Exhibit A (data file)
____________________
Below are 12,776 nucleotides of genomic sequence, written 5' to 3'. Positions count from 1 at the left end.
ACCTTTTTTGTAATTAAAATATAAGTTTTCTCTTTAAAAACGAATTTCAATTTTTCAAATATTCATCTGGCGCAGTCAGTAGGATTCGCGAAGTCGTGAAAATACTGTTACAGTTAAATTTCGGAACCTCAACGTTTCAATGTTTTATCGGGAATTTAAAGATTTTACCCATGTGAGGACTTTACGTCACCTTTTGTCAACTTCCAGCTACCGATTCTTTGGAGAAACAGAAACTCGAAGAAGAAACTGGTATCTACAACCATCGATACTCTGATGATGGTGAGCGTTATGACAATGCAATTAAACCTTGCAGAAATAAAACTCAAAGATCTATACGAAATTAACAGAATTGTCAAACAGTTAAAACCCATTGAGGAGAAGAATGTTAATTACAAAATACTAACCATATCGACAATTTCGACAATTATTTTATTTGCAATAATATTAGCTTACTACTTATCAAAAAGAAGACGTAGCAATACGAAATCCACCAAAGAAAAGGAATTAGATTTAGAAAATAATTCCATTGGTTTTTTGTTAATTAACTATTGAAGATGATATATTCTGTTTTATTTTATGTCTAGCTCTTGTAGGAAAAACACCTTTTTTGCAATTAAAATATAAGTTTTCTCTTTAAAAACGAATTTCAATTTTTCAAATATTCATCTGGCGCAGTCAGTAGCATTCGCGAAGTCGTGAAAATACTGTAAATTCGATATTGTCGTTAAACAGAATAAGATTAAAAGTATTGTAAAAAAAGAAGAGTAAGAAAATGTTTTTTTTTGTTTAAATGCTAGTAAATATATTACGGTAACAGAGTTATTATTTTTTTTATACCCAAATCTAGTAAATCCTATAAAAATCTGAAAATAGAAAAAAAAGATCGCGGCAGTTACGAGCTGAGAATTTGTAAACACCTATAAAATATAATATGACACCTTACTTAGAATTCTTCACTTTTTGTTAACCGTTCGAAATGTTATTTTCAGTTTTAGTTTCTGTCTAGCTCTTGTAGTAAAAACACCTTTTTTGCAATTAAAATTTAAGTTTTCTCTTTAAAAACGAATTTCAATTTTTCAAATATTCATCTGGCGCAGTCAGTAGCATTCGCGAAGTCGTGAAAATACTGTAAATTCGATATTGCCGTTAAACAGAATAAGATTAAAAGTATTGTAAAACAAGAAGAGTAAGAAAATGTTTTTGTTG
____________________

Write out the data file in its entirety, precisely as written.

Below are 12,776 nucleotides of genomic sequence, written 5' to 3'. Positions count from 1 at the left end.
ACCTTTTTTGTAATTAAAATATAAGTTTTCTCTTTAAAAACGAATTTCAATTTTTCAAATATTCATCTGGCGCAGTCAGTAGGATTCGCGAAGTCGTGAAAATACTGTTACAGTTAAATTTCGGAACCTCAACGTTTCAATGTTTTATCGGGAATTTAAAGATTTTACCCATGTGAGGACTTTACGTCACCTTTTGTCAACTTCCAGCTACCGATTCTTTGGAGAAACAGAAACTCGAAGAAGAAACTGGTATCTACAACCATCGATACTCTGATGATGGTGAGCGTTATGACAATGCAATTAAACCTTGCAGAAATAAAACTCAAAGATCTATACGAAATTAACAGAATTGTCAAACAGTTAAAACCCATTGAGGAGAAGAATGTTAATTACAAAATACTAACCATATCGACAATTTCGACAATTATTTTATTTGCAATAATATTAGCTTACTACTTATCAAAAAGAAGACGTAGCAATACGAAATCCACCAAAGAAAAGGAATTAGATTTAGAAAATAATTCCATTGGTTTTTTGTTAATTAACTATTGAAGATGATATATTCTGTTTTATTTTATGTCTAGCTCTTGTAGGAAAAACACCTTTTTTGCAATTAAAATATAAGTTTTCTCTTTAAAAACGAATTTCAATTTTTCAAATATTCATCTGGCGCAGTCAGTAGCATTCGCGAAGTCGTGAAAATACTGTAAATTCGATATTGTCGTTAAACAGAATAAGATTAAAAGTATTGTAAAAAAAGAAGAGTAAGAAAATGTTTTTTTTTGTTTAAATGCTAGTAAATATATTACGGTAACAGAGTTATTATTTTTTTTATACCCAAATCTAGTAAATCCTATAAAAATCTGAAAATAGAAAAAAAAGATCGCGGCAGTTACGAGCTGAGAATTTGTAAACACCTATAAAATATAATATGACACCTTACTTAGAATTCTTCACTTTTTGTTAACCGTTCGAAATGTTATTTTCAGTTTTAGTTTCTGTCTAGCTCTTGTAGTAAAAACACCTTTTTTGCAATTAAAATTTAAGTTTTCTCTTTAAAAACGAATTTCAATTTTTCAAATATTCATCTGGCGCAGTCAGTAGCATTCGCGAAGTCGTGAAAATACTGTAAATTCGATATTGCCGTTAAACAGAATAAGATTAAAAGTATTGTAAAACAAGAAGAGTAAGAAAATGTTTTTGTTG